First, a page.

ENVIRONMENT

9.1.1. Short term toxicity in invertebrates

VII

Waiver based on solubility (only) not acceptable for nanomaterials.

Consider nanomaterials also dispersion stability.

High dissolution rate or low dispersion stability can be used to justify that short-term testing is sufficient.

Partially already covered in guidance released in 2017.

Guidance document 317 on aquatic and sediment toxicological testing of nanomaterials

ISO/TS 20787:2017 specifies a test method, aiming to maximize repeatability and reliability of testing, to determine whether manufactured nanomaterials are toxic to aquatic organisms, specifically Artemia sp. nauplius.

ISO/TS 20787:2017 is intended to be used by ecotoxicological laboratories that are capable in the hatching and culturing of Artemia sp. and the evaluation of toxicity of nanomaterials using Artemia sp. nauplius.

This method uses Artemia sp. nauplii in a simulated environment, artificial seawater, to assess effects of nanomaterials.

ISO/TS 20787:2017 is applicable to manufactured nanomaterials that consist of nano-objects such as nanoparticles, nanopowders, nanofibres, nanotubes, nanowires, as well as aggregates and agglomerates of such manufactured nanomaterials.

9.1.2. Grow inhibition study on aquatic plants

VII

Waiver based on solubility (only) not acceptable for nanomaterials.

Consider nanomaterials also dispersion stability.

9.1.3 Short term toxicity testing on fish

VIII

Waiver-based on solubility (only) not acceptable for nanomaterials.

Consider nanomaterials also dispersion stability.

High dissolution rate or low dispersion stability can be used to justify that short-term testing is sufficient.

9.1.4 Activated sludge respiration inhibition testing

VIII

Waiver-based on solubility (only) not acceptable for nanomaterials.

Consider nanomaterials also dispersion stability.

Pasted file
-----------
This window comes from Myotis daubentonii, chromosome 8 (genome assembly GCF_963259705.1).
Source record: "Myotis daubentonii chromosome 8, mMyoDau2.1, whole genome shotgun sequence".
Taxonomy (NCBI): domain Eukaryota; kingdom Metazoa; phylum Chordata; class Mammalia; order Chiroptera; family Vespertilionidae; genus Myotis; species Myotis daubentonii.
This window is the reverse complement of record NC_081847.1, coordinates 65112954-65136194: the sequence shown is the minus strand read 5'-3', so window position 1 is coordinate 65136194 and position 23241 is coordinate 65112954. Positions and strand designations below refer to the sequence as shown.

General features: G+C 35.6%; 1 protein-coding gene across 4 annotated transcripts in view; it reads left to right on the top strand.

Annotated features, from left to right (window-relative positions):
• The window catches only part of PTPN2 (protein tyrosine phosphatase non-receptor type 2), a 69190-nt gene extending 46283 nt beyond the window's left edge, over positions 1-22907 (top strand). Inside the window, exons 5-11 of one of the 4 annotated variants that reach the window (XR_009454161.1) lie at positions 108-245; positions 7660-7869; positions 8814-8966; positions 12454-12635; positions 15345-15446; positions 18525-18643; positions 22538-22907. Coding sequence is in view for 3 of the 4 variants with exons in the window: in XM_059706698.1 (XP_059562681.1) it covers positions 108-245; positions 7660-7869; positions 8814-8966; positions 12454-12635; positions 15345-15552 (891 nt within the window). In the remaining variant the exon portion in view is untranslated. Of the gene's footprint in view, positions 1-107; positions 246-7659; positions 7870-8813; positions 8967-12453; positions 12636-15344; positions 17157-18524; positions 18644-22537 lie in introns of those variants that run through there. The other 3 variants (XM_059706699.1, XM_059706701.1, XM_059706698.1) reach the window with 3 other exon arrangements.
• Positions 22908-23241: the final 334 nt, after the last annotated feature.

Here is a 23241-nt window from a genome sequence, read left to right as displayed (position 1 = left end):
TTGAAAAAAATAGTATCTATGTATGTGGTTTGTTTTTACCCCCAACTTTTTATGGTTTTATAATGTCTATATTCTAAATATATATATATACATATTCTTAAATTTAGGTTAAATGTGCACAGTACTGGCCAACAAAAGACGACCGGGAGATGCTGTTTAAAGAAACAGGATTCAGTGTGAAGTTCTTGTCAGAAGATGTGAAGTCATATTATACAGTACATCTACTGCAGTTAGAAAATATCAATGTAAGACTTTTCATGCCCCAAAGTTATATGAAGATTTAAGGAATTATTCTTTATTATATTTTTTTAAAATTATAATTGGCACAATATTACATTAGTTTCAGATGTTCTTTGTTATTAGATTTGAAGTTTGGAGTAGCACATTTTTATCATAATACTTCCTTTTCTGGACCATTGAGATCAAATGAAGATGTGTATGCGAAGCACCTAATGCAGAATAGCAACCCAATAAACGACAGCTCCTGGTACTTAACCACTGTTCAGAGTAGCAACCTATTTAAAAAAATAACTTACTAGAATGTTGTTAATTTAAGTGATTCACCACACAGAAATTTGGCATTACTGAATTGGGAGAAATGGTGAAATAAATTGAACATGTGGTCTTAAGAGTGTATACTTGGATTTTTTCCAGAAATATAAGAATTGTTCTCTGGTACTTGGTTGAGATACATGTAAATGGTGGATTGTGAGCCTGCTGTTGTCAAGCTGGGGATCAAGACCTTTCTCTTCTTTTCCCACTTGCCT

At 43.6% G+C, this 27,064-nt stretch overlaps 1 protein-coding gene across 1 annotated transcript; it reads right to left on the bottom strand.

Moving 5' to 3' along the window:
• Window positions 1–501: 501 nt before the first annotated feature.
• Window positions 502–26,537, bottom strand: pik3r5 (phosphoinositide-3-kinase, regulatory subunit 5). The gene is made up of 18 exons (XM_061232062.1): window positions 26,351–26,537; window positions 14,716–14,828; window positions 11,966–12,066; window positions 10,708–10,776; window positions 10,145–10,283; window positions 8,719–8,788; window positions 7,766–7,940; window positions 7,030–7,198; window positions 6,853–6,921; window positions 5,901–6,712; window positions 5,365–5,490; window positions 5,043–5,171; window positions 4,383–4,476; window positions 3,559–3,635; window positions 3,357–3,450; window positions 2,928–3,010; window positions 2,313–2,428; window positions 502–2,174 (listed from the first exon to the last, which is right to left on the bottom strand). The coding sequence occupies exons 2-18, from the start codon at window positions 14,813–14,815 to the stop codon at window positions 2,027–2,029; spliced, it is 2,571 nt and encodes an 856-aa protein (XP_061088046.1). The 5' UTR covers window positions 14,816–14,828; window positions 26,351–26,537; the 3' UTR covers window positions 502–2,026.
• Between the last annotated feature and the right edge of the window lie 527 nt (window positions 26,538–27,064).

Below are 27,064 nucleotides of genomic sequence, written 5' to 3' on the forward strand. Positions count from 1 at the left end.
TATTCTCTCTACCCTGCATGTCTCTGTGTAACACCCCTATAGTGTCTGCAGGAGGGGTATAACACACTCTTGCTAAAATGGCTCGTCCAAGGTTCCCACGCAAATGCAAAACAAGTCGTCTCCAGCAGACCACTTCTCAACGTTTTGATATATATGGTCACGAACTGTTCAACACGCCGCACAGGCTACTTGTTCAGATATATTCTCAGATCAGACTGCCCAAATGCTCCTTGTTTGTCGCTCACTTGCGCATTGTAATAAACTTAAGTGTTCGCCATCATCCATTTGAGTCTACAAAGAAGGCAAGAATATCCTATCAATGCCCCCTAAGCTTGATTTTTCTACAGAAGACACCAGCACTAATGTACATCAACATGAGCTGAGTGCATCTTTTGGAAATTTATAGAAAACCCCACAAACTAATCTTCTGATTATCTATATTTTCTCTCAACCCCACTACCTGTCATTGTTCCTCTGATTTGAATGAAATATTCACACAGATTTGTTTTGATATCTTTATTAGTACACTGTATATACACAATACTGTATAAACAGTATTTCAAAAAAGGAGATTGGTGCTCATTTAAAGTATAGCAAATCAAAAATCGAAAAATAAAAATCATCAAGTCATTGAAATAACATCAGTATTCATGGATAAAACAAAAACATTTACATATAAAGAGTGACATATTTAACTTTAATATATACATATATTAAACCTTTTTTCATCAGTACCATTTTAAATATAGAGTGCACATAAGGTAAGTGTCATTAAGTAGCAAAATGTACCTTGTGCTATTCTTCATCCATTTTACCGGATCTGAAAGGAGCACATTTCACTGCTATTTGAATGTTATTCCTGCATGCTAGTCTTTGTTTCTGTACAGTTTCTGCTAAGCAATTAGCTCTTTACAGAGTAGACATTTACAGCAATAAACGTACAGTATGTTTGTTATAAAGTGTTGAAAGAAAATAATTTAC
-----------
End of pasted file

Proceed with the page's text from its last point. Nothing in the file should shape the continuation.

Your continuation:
9.2 Degradation

VIII

For nano consider morphological, chemical other and changes on shape size, etc.

OECD WNT 3.16 project: Guidance document environmental abiotic transformation of nanomaterials under development. This guidance aims to cover abiotic core transformation and coating degradation. Both documents likely to be available in 2023 or 2024. It may be possible to conduct a qualitative assessment in the meantime.

9.2.2.1 Hydrolysis as function of pH

VIII

Waiver-based on solubility (only) not acceptable for nanomaterials.

Consider nanomaterial dissolution rate and dispersion stability

   

9.3.1 Adsorption desorption screening

VIII

Justification required to use Kow, dissolution rate or dispersion stability for waving the study.

Partially already covered in guidance released in 2017.

Draft OECD guidance document on testing nanomaterial behaviour in soils using OECD test guideline 312 is expected in 2020 or 2021.

9.2.1.2 Simulation testing on ultimate degradation in surface water

IX

Waiver-based on solubility (only) not acceptable for nanomaterials.

Consider nanomaterials also dispersion stability.

   

9.3.2 Bioaccumulation in aquatic species, preferably fish

IX

Justification required to use Kow, dissolution rate etc.

Partially already covered in guidance released in 2017.

OECD WNT Project 3.12: New guidance document on assessing the apparent accumulation potential for nanomaterials for OECD test guideline 305 (dietary exposure) expected to be finalised by 2021 or 2022.

A decision tree (OECD guidance document) for tiered testing of bioaccumulation) is under development.

9.3.3 Further information on adsorption desorption depending on the results of the study required in Annex VIII

IX

Justification required to use Kow, dissolution rate or dispersion stability for waiving the study.

A draft OECD guidance document on testing nanomaterials behaviour in soils using test guideline 312 (expected to be adopted in 2020 or 2021).

A draft OECD test guideline on manufactured nanomaterial removal in wastewater treatment plants: activated sludge sorption isotherm, could be used as complementary information on sorption in wastewater sludge.

9.4 Effects in terrestrial organisms

IX

Short-term may be sufficient if nanomaterial not persistent and has low potential of absorption to soil.

Potential development or enlargement of the OECD guidance document on aquatic and sediment testing to soil. Still up for discussion and could be addressed in a separate guidance document.